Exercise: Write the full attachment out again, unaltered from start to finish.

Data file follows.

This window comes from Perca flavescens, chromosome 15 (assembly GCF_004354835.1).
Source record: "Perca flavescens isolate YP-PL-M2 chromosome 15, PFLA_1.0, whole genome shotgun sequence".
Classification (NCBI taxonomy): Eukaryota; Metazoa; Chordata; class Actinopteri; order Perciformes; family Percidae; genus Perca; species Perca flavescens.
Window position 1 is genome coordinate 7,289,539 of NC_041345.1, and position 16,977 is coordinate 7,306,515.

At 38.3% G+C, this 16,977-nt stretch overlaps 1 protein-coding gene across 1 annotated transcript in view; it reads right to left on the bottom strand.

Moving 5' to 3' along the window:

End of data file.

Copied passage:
This window comes from Perca flavescens, chromosome 15 (assembly GCF_004354835.1).
Source record: "Perca flavescens isolate YP-PL-M2 chromosome 15, PFLA_1.0, whole genome shotgun sequence".
Classification (NCBI taxonomy): Eukaryota; Metazoa; Chordata; class Actinopteri; order Perciformes; family Percidae; genus Perca; species Perca flavescens.
Window position 1 is genome coordinate 7,289,539 of NC_041345.1, and position 16,977 is coordinate 7,306,515.

At 38.3% G+C, this 16,977-nt stretch overlaps 1 protein-coding gene across 1 annotated transcript in view; it reads right to left on the bottom strand.

Moving 5' to 3' along the window: